Herbert W. Armstrong Delivers the Gospel to Morocco
The gospel began to be delivered across Morocco on Radio Luxembourg in 1953.

On March 22, 1979, Maati Bouabid was elected the ninth prime minister of Morocco. His appointment came as tensions in the Middle East and North Africa were at fever pitch. This was due to Egypt’s historic peace treaty with Israel signed on March 26. The Arab League responded by meeting in the Iraqi capital of Baghdad to formalize the suspension of Egypt from the league and the relocation of the organization’s headquarters from Cairo to Tunis.

Sixteen months prior, King Hassan of Morocco declared the following on the eve of Anwar Sadat’s historic trip to Jerusalem: “With the material possibilities now at the disposal of the Arab world and the particular genius of the Israeli people, imagine what this region could be like in the intellectual, scientific, artistic and economic fields. It is the dream that I have, and I hope that one day it will come about” (Worldwide News, Dec. 5, 1977).

In Tokyo, on the evening of April 25, the Tunisian and Moroccan ambassadors to Japan–along with an audience of over 250 business leaders, government officials, and ambassadors–heard Herbert W. Armstrong deliver the good news of the gospel of the Kingdom of God (Matthew 24:14).

At the same time, plans were being formalized for him to visit leaders of North African countries bordering the Mediterranean Sea. “This visit is being paved by the government of Tunisia with the ambassador in Tokyo taking the lead, and we’ll have a successful trip there as we will in Morocco,” said Mr. Armstrong’s assistant during a May 3 interview (Worldwide News, May 21, 1979).

These plans were announced to the public the next day over the airwaves of Los Angeles radio station kabc. On May 4, the radio talk show host interviewed Mr. Armstrong’s general consul, who said, “Next month we’ll be going to Tunisia and to Morocco, the following month to Egypt and to Israel” (Worldwide News, May 21, 1979).

About a month later, Mr. Armstrong touched down in the capital Rabat. The kingdom of Morocco borders the Atlantic Ocean and the Mediterranean Sea. Its diverse culture is a combination of Berber, Arab and European influences. The country is governed by a constitutional monarchy with an elected parliament.

In early June, the unofficial ambassador for peace met with Prime Minister Maati Bouabid, and they discussed problems in the field of social welfare. On this trip, Mr. Armstrong emphasized the importance of improving global nutritional values and focusing on specific agricultural projects and research undertaken by Ambassador College.

On June 6, the Moroccan ambassador to Tunisia attended a banquet in honor of Mr. Armstrong and the Ambassador International Cultural Foundation. “Mr. Armstrong explained the purposes of the Church and the great commission and announced that world peace would come with the government of God under the laws of God and would be established in the World Tomorrow, the Kingdom of God” (Worldwide News, June 11, 1979).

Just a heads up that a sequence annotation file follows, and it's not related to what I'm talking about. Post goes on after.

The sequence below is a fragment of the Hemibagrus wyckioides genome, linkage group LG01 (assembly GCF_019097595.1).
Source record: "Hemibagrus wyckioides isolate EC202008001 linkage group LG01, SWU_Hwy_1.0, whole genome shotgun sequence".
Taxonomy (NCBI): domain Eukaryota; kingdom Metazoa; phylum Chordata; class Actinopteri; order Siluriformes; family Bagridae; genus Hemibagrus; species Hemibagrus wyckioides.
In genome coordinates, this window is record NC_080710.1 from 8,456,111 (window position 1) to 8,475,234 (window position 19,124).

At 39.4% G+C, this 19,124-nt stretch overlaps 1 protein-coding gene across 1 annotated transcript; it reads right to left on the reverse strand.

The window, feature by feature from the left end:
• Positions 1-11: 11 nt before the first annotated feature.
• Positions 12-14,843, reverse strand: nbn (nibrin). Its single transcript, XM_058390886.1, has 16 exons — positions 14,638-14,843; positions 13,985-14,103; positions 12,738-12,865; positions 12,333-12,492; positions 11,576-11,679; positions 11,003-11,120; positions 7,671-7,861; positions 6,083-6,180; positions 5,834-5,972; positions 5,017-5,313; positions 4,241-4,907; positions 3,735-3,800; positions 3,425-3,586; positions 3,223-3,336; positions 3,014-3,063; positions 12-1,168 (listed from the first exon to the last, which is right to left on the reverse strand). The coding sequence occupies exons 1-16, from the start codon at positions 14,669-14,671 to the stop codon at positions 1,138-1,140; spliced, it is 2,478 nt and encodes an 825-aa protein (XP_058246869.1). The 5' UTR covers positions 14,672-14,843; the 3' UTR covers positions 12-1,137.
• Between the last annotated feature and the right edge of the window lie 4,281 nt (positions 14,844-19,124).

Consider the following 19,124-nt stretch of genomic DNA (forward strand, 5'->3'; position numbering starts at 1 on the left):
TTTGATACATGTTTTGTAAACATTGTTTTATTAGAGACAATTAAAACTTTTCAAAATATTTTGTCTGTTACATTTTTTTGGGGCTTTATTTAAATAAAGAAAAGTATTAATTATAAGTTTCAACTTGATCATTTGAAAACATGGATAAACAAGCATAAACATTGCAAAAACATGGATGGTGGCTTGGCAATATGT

Mr. Armstrong’s voice first began to be heard across Morocco on Radio Luxembourg starting in 1953. By 1973, there were three Worldwide Church of God members in the country. The Church office in Britain dispatched ministers on occasion to visit members and new contacts. These visits took them from Rabat in the north to coastal Casablanca to Marrakech in the south.

The World Tomorrow program and Plain Truth magazine fueled interest from Moroccans. By 1984, magazine subscriptions had reached 849 nationwide. Around the time of Mr. Armstrong’s death, subscriptions were on their way to doubling at 1,421.

As fruit of that labor of love, in the January 1986 edition of the Plain Truth, with almost 8 million subscribers, a reader from Casablanca wrote, “How can I explain my joy in reading your publications? They are more sound and revealing than anything else I’ve ever heard. This magazine, like its name, is a spring of information and education. Ever since we started reading it, my wife and I have changed our conduct towards each other. Our marriage has now become a better union.”

The divinely inspired voice Moroccans heard over 70 years ago continues to cry out in the midst of spiritual wilderness today. With 56 percent of its 33 million citizens identified as Internet users, they have daily access to the Key of David program and Philadelphia Trumpet magazine online.

In the tradition of Herbert Armstrong, Gerald Flurry prophesies again the spiritual solutions to mankind’s spiritual problems of violent human relations, damaged marriages and broken families (Revelation 10:11). This positive message of a supreme government to usher in worldwide peace and prosperity remains mankind’s only hope.